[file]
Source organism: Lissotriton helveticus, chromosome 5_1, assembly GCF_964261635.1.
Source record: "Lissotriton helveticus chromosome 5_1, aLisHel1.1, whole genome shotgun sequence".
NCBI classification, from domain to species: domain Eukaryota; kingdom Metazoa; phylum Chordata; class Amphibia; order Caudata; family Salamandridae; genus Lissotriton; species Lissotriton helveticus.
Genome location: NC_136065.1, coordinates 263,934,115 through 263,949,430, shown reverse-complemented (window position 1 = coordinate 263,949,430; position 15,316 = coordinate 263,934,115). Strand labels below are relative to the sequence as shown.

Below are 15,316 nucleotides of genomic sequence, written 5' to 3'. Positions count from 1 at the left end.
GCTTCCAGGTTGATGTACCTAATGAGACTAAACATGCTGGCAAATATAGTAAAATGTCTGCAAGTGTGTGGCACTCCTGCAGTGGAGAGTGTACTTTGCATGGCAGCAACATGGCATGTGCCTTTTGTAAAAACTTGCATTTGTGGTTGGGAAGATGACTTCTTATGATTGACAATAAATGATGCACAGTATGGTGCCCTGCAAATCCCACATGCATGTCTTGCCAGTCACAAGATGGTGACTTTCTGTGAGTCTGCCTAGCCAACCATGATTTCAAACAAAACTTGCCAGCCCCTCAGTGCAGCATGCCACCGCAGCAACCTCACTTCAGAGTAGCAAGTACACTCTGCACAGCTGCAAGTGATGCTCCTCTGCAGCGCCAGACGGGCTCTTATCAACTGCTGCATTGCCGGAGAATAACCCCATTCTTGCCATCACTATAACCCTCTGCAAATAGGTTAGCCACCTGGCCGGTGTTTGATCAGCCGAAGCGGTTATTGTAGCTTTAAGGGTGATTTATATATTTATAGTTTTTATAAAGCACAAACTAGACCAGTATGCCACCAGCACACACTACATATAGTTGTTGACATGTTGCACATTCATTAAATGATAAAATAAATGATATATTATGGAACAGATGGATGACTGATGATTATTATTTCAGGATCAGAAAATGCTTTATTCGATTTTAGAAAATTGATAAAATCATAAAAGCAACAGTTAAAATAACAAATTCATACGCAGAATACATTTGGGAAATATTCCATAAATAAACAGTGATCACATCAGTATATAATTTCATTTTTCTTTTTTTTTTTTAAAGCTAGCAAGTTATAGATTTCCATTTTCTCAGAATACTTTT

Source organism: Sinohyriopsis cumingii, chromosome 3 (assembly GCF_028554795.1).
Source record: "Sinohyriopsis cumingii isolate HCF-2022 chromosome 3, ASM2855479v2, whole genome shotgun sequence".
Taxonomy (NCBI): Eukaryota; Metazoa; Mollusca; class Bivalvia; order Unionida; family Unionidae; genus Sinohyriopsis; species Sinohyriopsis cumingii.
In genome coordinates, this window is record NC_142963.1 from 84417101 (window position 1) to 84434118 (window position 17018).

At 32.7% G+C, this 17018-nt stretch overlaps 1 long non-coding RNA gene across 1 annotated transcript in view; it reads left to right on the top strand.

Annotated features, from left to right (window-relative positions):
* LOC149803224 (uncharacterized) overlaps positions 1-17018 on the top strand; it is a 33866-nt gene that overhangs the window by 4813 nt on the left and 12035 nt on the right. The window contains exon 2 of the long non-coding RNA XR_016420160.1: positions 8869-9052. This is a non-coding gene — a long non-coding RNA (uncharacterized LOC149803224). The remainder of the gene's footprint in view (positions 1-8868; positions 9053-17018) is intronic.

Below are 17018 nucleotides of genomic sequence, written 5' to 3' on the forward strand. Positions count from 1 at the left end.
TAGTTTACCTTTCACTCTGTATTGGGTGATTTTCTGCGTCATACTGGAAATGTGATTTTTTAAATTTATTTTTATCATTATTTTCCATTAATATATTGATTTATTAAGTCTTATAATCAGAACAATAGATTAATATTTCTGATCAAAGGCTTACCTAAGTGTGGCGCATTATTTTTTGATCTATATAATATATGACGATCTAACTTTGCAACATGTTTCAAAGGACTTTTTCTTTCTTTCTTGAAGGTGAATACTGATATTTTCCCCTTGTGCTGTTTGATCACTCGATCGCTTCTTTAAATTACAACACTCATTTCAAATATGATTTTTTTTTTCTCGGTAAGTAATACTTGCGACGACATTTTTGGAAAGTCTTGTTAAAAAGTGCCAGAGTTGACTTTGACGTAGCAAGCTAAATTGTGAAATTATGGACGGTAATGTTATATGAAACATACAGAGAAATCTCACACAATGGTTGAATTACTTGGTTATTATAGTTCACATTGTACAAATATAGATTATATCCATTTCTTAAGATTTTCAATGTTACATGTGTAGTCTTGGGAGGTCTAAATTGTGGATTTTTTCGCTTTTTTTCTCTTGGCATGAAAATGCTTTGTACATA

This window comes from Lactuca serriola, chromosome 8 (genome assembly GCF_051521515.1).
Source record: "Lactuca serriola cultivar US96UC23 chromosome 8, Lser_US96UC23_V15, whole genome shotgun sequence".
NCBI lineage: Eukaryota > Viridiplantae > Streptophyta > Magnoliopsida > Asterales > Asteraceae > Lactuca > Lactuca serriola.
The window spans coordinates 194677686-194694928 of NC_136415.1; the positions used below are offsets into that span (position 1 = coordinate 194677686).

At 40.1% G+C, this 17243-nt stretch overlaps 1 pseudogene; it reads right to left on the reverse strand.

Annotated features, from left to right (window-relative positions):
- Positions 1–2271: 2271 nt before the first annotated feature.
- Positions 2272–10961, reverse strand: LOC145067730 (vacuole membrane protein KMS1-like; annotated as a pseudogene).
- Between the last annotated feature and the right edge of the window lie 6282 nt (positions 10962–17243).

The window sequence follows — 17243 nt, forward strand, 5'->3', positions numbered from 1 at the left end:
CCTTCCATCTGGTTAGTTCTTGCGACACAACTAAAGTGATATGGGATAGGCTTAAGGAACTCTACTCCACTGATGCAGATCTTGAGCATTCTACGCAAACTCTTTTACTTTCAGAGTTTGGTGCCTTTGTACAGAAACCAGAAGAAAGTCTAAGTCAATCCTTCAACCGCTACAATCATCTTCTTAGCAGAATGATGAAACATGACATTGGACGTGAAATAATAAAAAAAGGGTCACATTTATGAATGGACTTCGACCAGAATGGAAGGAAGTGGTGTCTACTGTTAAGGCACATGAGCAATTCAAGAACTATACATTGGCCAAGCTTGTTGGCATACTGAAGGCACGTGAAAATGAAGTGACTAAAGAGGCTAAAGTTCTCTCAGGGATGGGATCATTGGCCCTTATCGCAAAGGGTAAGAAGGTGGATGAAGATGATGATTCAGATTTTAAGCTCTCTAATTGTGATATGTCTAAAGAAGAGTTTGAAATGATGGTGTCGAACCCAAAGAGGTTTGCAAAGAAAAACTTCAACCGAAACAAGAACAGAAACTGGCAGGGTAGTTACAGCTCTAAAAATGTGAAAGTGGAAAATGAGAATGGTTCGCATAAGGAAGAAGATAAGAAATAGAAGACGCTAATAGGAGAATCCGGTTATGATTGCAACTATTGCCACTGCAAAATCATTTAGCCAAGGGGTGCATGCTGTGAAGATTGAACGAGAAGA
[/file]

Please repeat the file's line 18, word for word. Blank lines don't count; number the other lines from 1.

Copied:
NCBI lineage: Eukaryota > Viridiplantae > Streptophyta > Magnoliopsida > Asterales > Asteraceae > Lactuca > Lactuca serriola.